Egypt's divide turns brother against brother
By Peter Graff and Tom Finn
CAIRO (Reuters) - Islam Ibrahim has no idea if his older brother Nasim was one of the Republican Guardsmen shooting at him when he and hundreds of other Egyptians were wounded and more than 50 killed.
The brothers, who moved together to Cairo from a village near the Suez Canal, stayed close until last week, when the army in which Nasim serves toppled the president that Islam has vowed to defend.
"I don't know if he was there with them or not," said Islam, 24, with a bandage from a gunshot on his knee and an open wound from birdshot on his shoulder.
"I don't like to think about it. If he was, I know he wouldn't fire on unarmed demonstrators," he said. He sat on a plastic chair behind the stage at the camp near a Cairo mosque where thousands of supporters of the deposed president, Mohamed Mursi, say they will keep a protest vigil until he is restored.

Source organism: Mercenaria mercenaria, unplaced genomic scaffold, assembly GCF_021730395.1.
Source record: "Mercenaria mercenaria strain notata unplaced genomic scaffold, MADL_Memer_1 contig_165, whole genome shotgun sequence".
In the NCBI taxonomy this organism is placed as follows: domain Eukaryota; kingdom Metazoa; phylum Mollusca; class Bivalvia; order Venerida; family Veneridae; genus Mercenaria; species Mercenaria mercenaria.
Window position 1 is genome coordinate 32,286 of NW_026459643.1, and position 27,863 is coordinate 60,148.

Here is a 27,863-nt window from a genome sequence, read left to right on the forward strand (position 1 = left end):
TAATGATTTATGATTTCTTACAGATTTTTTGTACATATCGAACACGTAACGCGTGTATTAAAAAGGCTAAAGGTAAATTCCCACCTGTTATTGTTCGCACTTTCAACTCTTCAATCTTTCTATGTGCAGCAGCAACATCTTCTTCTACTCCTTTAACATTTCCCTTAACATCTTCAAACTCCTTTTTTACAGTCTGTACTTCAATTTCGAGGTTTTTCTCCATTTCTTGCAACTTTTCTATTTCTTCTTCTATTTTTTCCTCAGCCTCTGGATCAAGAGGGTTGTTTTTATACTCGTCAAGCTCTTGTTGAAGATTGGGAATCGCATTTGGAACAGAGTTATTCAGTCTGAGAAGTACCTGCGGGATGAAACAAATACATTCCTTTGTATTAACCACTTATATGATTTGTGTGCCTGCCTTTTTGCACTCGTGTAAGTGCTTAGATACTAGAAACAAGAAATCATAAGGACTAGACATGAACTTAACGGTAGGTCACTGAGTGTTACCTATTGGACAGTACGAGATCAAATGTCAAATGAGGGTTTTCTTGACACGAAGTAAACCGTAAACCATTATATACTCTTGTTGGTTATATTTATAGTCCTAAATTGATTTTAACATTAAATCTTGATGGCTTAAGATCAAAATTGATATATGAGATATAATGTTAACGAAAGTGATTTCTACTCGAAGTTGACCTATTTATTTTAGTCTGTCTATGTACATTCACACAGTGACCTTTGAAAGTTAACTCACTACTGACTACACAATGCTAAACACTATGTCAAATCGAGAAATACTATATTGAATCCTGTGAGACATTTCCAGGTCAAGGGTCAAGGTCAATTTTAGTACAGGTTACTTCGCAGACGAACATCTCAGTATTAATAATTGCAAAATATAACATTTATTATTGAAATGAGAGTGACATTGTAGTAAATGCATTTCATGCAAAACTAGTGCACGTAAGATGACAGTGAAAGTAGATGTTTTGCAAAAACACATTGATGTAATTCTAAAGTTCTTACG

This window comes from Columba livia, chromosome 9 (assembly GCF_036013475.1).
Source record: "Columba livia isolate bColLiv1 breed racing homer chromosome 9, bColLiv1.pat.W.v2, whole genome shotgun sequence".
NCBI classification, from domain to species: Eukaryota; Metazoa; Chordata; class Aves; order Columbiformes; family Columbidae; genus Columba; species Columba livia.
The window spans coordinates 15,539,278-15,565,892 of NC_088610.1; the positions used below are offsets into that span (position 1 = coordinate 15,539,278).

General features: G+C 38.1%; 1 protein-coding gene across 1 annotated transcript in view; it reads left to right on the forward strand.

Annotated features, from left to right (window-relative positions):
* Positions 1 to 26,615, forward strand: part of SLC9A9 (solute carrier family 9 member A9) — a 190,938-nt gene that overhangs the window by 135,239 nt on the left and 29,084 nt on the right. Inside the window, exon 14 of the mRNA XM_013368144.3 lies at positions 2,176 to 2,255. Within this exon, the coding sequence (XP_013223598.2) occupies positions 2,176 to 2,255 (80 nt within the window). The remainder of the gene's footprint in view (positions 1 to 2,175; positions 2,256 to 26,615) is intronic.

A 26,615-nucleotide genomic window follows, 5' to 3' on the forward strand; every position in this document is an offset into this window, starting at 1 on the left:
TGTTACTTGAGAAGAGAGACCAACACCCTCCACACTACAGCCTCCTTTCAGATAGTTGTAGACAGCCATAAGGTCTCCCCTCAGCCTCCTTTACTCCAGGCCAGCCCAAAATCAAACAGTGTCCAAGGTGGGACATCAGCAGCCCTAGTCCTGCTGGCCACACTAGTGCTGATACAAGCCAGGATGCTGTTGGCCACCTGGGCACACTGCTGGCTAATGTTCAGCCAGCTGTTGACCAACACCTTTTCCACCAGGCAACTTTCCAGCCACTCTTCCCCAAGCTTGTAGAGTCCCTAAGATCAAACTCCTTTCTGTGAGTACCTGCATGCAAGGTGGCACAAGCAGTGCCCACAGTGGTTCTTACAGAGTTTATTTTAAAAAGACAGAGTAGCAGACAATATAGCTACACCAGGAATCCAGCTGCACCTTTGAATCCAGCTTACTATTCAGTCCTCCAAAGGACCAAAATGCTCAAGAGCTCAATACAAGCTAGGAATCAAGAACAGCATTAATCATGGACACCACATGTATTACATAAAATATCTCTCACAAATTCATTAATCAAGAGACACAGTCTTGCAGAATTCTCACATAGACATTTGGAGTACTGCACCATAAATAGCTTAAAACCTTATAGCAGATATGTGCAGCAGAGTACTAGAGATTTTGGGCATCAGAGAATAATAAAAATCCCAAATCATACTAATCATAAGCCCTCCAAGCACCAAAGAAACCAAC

The overthrow of Mursi, Egypt's first democratically elected president, has split the country like no other event in memory, dividing brothers from brothers, fathers from sons and husbands from wives.
Two days after the army ousted Mursi following escalating street protests against his rule, Islam called his brother to invite him to a pro-Mursi rally.
"He said I should be at home celebrating and that the army had saved the country from chaos," recalled Islam. The brothers have not spoken since.
A few days later, Islam was among protesters outside the headquarters of his brother's Republican Guard when they were fired upon in one of the deadliest incidents in more than two years of political unrest. Continued...